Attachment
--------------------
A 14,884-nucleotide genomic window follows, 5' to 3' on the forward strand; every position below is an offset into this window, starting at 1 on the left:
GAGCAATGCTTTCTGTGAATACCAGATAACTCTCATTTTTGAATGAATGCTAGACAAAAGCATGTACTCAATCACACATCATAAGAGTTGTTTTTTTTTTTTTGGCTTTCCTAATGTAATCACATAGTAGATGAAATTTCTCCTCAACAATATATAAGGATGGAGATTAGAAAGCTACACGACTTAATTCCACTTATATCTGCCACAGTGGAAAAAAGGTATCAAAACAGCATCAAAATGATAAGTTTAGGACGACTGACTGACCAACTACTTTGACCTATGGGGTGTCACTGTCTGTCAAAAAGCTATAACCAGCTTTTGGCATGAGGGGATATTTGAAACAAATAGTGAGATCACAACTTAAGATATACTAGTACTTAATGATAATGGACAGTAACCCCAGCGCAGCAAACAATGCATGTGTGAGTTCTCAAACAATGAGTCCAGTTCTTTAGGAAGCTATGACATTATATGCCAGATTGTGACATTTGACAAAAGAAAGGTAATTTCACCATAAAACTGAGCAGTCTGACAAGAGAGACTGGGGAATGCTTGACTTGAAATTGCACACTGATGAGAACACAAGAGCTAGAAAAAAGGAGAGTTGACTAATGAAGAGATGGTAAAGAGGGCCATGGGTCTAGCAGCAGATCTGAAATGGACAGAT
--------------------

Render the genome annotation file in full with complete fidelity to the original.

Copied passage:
A 14,884-nucleotide genomic window follows, 5' to 3' on the forward strand; every position below is an offset into this window, starting at 1 on the left:
GAGCAATGCTTTCTGTGAATACCAGATAACTCTCATTTTTGAATGAATGCTAGACAAAAGCATGTACTCAATCACACATCATAAGAGTTGTTTTTTTTTTTTTGGCTTTCCTAATGTAATCACATAGTAGATGAAATTTCTCCTCAACAATATATAAGGATGGAGATTAGAAAGCTACACGACTTAATTCCACTTATATCTGCCACAGTGGAAAAAAGGTATCAAAACAGCATCAAAATGATAAGTTTAGGACGACTGACTGACCAACTACTTTGACCTATGGGGTGTCACTGTCTGTCAAAAAGCTATAACCAGCTTTTGGCATGAGGGGATATTTGAAACAAATAGTGAGATCACAACTTAAGATATACTAGTACTTAATGATAATGGACAGTAACCCCAGCGCAGCAAACAATGCATGTGTGAGTTCTCAAACAATGAGTCCAGTTCTTTAGGAAGCTATGACATTATATGCCAGATTGTGACATTTGACAAAAGAAAGGTAATTTCACCATAAAACTGAGCAGTCTGACAAGAGAGACTGGGGAATGCTTGACTTGAAATTGCACACTGATGAGAACACAAGAGCTAGAAAAAAGGAGAGTTGACTAATGAAGAGATGGTAAAGAGGGCCATGGGTCTAGCAGCAGATCTGAAATGGACAGAT